From the bookshelf

Thanks to my Kindle, I have been doing some over-indulging in what I call 'brain candy'. That would be those books (light mysteries for me) which are entertaining, but that's about all they have to recommend them. They are not great literature, I read them incredibly fast (at most an evening or two), and I usually forget them as soon as I finish them. It is pure escapism and I will occasionally go on binges of doing this. (I have to say I can indulge to a greater extent with my Kindle because I am not constrained by running out of books and having to leave my house to stock up at the library.) It is not necessarily something I'm proud of, but sometimes it seems my brain needs a rest and I feel incapable of reading anything of depth.

At some point, though, I will pick-up whatever the current brain candy is, and realize that I have no desire to read it. I'm done. I've had enough. It's kind of the same feeling when you've been overindulging on sweets and baked goods and find all you really want is a nice green salad.

In response I'm currently reading two very different books (with a third waiting in the wings) and thoroughly enjoying both of them. While I'm still in the beginning sections, I have come across some interesting quotes that I want to share with you.

The first is from The Brain that Changes Itself by Norman Doidge. (I recommend this book with some important reservations. In my reading so far, I have come across at least one chapter that I skimmed and wish I had just skipped. Be choosy in what sections of this book you read and certainly don't leave it lying about where your children might be tempted to pick it up and read it. Let's just say that the author is coming from a secular world view and his ideas of human sexuality and what is appropriate to write about is perhaps VERY different from the world view of many of my readers.) With that said, I have been fascinated with the discoveries about the plasticity of the brain and in particular the work that has been done to help children who for various reason have some significant brain deficits. It is from that section that the following quote comes.

This follows a section which details how doing detailed work on identifying patterns, working with language, and copy work can have significant global impacts on brain development. From Chapter 2, 'Building Herself a Better Brain':

"The irony of this new discovery is that for hundreds of years educators did seem to sense that children's brains had to be built up through exercises of increasing difficulty that strengthened brain functions. Up through the nineteenth and early twentieth centuries a classical education often included rote memorization of long poems in foreign languages, which strengthened the auditory memory (hence thinking in language) and an almost fanatical attention to handwriting, which probably helped strengthen motor capacities and thus not only helped handwriting but added speed and fluency to reading and speaking. Often a great deal of attention was paid to exact elocution and to perfecting the pronunciation of words. Then in the 1960's educators dropped such traditional exercises from the curriculum, because they were too rigid, boring, and 'not relevant.' But the loss of these drills has been costly; they may have been the only opportunity that many students had to systematically exercise the brain function that gives us fluency and grace with symbols. For the rest of us, their disappearance may have contributed to the general decline of eloquence, which requires memory and a level of auditory brain-power unfamiliar to us now. In the Lincoln-Douglas debates of 1858 the debaters would comfortably speak for an hour or more without notes, in extended memorized paragraphs; today many of the most learned among us, raised in our most elite schools since the 1960's prefer the omnipresent PowerPoint presentation - the ultimate compensation for a weak premotor cortex."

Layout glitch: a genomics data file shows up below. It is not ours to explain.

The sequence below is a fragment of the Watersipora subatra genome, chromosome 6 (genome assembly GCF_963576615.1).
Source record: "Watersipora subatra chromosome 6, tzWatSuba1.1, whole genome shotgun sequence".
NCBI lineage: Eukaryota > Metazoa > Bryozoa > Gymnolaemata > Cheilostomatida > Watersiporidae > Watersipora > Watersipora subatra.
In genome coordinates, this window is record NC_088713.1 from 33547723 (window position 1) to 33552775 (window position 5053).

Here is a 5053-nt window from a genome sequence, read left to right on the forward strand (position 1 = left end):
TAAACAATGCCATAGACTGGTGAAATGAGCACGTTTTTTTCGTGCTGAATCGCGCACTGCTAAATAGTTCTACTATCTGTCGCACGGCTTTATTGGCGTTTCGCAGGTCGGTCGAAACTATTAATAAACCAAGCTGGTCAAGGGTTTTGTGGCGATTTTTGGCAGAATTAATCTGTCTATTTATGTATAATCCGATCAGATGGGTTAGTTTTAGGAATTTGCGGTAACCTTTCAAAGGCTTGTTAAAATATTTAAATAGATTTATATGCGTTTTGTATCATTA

(I feel the need to add this was written in 2007; no specific political jab was intended by the author.)

In our home we do italic penmanship and have at various times memorized poems. I had a gut feeling we needed to do this, but I could not have told you why except for my feeling that it was good for my children.

The second book I've started is Ways to Open Your Heart & Home to Others by Karen Ehman. I haven't made it very far in this one. I was reading it yesterday... or trying to... while H. was sitting next to me. (She likes to stay very close.) It was sweet to have her there, but let's just say sitting quietly is a developing skill. Her world was turned upside-down so much that she needs fairly constant confirmation that Mommy loves her, that we will eat soon, and that she will get to "drive, drive, drive" in the car again. If I thought I had that whole patience-thing figured out, God evidently felt I needed to take it up a notch.

But, back to the quote that really struck me and one that I think many women need to hear. This is from Chapter 1: A Heart that Says "Welcome":

"God began to teach me [the author] that there is a huge difference between 'entertaining' and offering hospitality. Entertaining puts the emphasis on you and how you can impress others. Offering hospitality puts the emphasis on others and strives to meet their physical and spiritual needs so that they feel refreshed, not impressed, when they leave your home."

I don't know about you, but I find this idea convicting. I am really looking forward to reading the rest of the book.


Sally Ivaska said…
I read the "brain" book about a year ago and found it fascinating. I'm pretty sure I can guess what chapter you skimmed :)

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